Many CFOs without formal credentials still have a thorough understanding of finance and a knowledge of problem solving through quantification. Finance studies and addresses the ways in which individuals, businesses, and organizations raise, allocate, and use monetary resources over time, taking into account the risks entailed in their projects. ...


CFO role in public agencies

Public agencies and government organizations throughout the world have financial directors and other leading officers responsible for financial management within their organizations. Many are equivalent in the scope of their responsibilities to CFOs.


United States

The United States federal government has seen a trend in recent years to incorporate more elements of business-sector practices in its management approaches, including the use of the CFO position (alongside, for example, an increased use of the CIO title within public agencies). The U.S. Constitution, adopted in 1789 by a constitutional convention, sets down the basic framework of American government in its seven articles. ... CIO may mean: Central Intelligence Organization, secret police in Zimbabwe Chief Information Officer, a corporate title Congress of Industrial Organizations, a United States trade union confederation. ...


The Chief Financial Officers Act (or CFO Act) was signed into law by President George H.W. Bush in 1990.[1] For each of 23 federal agencies, the position of chief financial officer was created. Since that time, federal efforts have been intended to improve the government's financial management and develop standards of financial performance and disclosure. See also CFO Act Agencies External links Text of the CFO Act of 1990 Where Is The Money FAQ: Whos In Charge Solaridatabank Categories: Wikipedia cleanup | Stub ... Order: 41st President Vice President: Dan Quayle Term of office: January 20, 1989 – January 20, 1993 Preceded by: Ronald Reagan Succeeded by: Bill Clinton Date of birth: June 12, 1924 Place of birth: Milton, Massachusetts First Lady: Barbara Pierce Bush Political party: Republican George Herbert Walker Bush, KBE (born June...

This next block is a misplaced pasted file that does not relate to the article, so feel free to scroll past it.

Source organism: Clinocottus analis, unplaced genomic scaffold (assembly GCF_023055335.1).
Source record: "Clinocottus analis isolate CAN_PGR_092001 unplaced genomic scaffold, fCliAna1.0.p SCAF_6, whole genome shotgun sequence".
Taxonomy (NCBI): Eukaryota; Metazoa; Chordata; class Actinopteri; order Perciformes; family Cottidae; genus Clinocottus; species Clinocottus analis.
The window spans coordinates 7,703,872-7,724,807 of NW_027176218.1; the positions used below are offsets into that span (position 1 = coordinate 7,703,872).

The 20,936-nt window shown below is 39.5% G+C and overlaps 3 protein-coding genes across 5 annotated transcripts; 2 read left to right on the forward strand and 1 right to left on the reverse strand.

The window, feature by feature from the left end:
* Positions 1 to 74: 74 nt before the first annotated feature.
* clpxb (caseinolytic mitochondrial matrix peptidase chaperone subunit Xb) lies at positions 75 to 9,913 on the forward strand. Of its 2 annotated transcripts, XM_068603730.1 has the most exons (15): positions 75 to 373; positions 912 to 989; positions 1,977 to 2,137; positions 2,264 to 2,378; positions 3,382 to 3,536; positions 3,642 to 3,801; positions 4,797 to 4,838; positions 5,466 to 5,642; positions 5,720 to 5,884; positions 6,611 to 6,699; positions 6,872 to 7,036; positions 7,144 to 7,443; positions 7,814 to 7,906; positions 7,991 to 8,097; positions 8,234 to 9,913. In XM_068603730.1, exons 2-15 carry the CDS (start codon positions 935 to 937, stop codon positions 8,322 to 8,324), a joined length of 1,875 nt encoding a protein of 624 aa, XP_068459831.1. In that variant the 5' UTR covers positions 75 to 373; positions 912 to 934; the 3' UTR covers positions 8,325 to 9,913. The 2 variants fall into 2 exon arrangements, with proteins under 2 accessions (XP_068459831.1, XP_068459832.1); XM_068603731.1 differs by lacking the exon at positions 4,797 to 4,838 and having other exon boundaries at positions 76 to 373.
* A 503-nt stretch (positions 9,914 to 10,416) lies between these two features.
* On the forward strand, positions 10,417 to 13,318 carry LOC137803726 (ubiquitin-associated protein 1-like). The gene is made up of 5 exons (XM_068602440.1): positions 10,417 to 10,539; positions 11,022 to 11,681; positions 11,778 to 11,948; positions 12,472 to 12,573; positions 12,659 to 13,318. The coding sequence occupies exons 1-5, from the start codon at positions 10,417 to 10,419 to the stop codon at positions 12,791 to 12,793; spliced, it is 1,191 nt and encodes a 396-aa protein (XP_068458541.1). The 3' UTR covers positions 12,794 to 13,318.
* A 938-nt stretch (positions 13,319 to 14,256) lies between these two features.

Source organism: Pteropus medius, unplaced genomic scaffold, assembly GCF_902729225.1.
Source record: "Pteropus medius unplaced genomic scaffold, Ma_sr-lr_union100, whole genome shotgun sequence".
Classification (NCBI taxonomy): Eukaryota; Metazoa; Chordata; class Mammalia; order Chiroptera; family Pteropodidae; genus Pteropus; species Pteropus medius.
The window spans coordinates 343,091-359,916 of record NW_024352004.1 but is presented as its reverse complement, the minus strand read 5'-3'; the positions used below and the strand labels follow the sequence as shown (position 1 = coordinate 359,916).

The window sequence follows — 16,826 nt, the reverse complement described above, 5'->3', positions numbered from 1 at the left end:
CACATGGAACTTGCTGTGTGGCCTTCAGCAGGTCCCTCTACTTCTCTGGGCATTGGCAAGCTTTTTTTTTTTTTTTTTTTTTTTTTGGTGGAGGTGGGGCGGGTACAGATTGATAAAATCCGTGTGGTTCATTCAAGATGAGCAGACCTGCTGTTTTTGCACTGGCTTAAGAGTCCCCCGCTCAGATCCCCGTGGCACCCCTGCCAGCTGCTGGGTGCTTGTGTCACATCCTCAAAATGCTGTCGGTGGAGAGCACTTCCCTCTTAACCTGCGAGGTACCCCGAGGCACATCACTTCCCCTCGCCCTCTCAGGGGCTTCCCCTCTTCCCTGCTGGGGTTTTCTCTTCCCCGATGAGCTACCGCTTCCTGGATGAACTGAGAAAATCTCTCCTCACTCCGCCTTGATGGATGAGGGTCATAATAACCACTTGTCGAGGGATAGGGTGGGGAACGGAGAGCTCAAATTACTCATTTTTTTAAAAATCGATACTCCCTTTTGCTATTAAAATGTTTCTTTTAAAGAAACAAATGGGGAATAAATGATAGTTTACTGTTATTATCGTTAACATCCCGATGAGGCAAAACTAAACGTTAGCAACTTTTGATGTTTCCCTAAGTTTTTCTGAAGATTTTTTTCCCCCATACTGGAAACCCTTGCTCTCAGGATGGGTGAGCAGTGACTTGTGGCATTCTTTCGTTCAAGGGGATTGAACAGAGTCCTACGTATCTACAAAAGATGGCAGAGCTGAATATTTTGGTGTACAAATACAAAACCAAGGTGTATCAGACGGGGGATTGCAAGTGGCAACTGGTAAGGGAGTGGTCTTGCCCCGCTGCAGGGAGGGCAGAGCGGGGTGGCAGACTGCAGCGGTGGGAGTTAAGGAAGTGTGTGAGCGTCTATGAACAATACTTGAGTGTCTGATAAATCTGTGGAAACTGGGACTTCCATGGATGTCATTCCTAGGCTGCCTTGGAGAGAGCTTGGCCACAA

The Office of Management and Budget (OMB) holds primary responsibility for financial management standardization and improvement. Within OMB, the Deputy Director for Management is the chief official responsible for financial management in the United States Government; the position was established by the CFO Act.[2] The Office of Management and Budget (OMB) is a body within the Executive Office of the President of the United States (EOP) which is tasked with coordinating United States Federal agencies. ...


The Office of Federal Financial Management (OFFM) is specifically charged with overseeing financial management matters, establishing financial management policies and requirements, and monitoring the establishment and operation of federal financial management systems. OFFM is led by a Controller. The Office of Federal Financial Management is part of the United States Office of Management and Budget. ... A controller is a person or device that exercises or attempts to exercise control or influence. ...